It was unsuccessful in its quest to secure the latter, losing out by 28 points in the final standings.
The 2021 season was unique in that teams faced a delicate balancing act as they both looked to maximise their championship position while progressively moving resources over to the 2022 project.
That needed to happen under new financial regulations, containing the leading teams in an unfamiliar way.
It created a situation where those at the front couldn't afford to divert resources too early, though not doing so early enough will leave them on the back foot once the new season gets going.
Conversely, those at the back can take more risk in the knowledge they've comparatively less to lose and potentially reap the rewards with a fast start to 2022.
“Well, when Ferrari turn up with the fastest car and smash us out of the park at the first race, then you'll have to say that probably did,” Horner jested when asked if the 2021 title effort compromised the development of Red Bull's new car.
“I think that we've all known that big regulation changes coming for 2022 and we've applied our resources accordingly.”
While minnows like Haas moved resources early, others gradually transitioned to the new programme during the year, in many instances letting the development potential of the 2021 car – which is ostensibly a modified 2020 car – dictate that timeline.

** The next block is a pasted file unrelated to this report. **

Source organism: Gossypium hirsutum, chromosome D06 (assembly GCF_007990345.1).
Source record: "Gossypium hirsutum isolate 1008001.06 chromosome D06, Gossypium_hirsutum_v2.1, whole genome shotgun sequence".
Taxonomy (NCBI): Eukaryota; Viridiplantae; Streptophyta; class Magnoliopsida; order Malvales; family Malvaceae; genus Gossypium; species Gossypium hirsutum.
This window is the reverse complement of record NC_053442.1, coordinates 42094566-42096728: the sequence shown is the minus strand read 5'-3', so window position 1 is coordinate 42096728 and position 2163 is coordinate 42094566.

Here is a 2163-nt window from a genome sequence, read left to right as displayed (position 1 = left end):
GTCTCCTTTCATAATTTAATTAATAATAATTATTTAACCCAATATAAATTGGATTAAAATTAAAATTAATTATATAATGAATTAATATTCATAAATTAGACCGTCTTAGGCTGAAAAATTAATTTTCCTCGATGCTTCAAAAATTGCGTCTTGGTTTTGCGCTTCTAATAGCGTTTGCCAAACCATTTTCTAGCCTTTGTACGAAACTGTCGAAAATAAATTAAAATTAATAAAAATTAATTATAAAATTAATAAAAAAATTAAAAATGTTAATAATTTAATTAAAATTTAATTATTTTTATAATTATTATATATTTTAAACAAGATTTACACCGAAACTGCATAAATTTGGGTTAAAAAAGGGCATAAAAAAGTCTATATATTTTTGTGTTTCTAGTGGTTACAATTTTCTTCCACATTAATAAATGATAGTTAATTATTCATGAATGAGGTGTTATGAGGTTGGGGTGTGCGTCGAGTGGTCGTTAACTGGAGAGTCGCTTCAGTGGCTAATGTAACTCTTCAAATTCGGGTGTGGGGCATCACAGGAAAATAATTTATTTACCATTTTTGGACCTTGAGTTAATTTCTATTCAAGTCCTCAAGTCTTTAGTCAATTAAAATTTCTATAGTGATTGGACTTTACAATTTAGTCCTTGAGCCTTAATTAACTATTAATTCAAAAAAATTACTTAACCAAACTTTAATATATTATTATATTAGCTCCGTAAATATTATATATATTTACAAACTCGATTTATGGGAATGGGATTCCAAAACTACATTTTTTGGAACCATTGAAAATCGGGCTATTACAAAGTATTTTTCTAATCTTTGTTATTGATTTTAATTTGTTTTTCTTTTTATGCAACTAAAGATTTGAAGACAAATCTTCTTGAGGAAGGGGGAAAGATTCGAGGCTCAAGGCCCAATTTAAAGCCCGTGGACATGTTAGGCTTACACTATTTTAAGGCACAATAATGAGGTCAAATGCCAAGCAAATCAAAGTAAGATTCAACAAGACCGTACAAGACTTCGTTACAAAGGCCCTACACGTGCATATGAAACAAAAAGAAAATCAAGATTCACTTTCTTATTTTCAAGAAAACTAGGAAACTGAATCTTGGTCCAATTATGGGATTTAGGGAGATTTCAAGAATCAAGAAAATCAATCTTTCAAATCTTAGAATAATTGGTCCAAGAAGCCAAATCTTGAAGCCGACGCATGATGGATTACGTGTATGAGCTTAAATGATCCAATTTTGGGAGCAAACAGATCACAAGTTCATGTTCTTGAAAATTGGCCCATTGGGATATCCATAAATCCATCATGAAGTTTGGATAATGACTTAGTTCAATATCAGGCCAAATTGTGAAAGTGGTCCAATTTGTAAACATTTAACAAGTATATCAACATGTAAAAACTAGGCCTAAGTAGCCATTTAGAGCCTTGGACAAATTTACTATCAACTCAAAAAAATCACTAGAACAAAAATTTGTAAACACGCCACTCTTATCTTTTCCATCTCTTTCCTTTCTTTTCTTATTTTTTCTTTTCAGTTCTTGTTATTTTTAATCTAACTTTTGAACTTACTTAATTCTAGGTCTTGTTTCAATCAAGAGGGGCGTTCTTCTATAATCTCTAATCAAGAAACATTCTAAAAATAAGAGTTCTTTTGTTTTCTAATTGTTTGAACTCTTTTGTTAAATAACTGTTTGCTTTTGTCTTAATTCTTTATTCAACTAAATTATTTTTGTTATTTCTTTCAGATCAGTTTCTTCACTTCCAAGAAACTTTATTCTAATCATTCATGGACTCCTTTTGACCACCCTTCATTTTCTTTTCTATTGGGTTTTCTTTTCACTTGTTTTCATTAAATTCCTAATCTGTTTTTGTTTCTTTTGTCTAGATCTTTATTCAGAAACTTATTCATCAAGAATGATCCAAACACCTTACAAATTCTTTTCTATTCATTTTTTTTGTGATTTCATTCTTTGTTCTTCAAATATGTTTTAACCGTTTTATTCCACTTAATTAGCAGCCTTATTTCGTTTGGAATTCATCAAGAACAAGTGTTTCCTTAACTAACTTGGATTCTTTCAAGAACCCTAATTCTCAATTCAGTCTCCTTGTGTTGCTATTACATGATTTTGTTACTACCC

At McLaren, if promising results were seen in development data, it allowed its designers to continue exploring until it reached a point of diminishing returns, at which point focus shifted.
It's likely a similar approach has been adopted at all top teams, with the likes of Red Bull and Mercedes having gone further down the rabbit hole in pursuit of bolt-one performance late in their championship battle.
However, with class leading staff, facilities, and processes, maintaining the effort on the 2021 programme was a calculated risk.
“Sure, each team has done what they feel is right,” Horner reasoned.
“It's put, of course, pressure on the organisation, but that's where I think the team have been outstanding because to keep a development rate on a new set of regulations, and keep a focus on this year's  car has taken monumental effort.
“The commitment shown by all of the team throughout the team has been phenomenal.
“But you know, we'll only see when we come back in, what a couple of months' time with completely new cars – they look different, they're going to feel different, they're going to drive differently – who's got it right, who's got it wrong.”
Pre-season testing for the 2022 F1 season begins in Spain on February 23-25.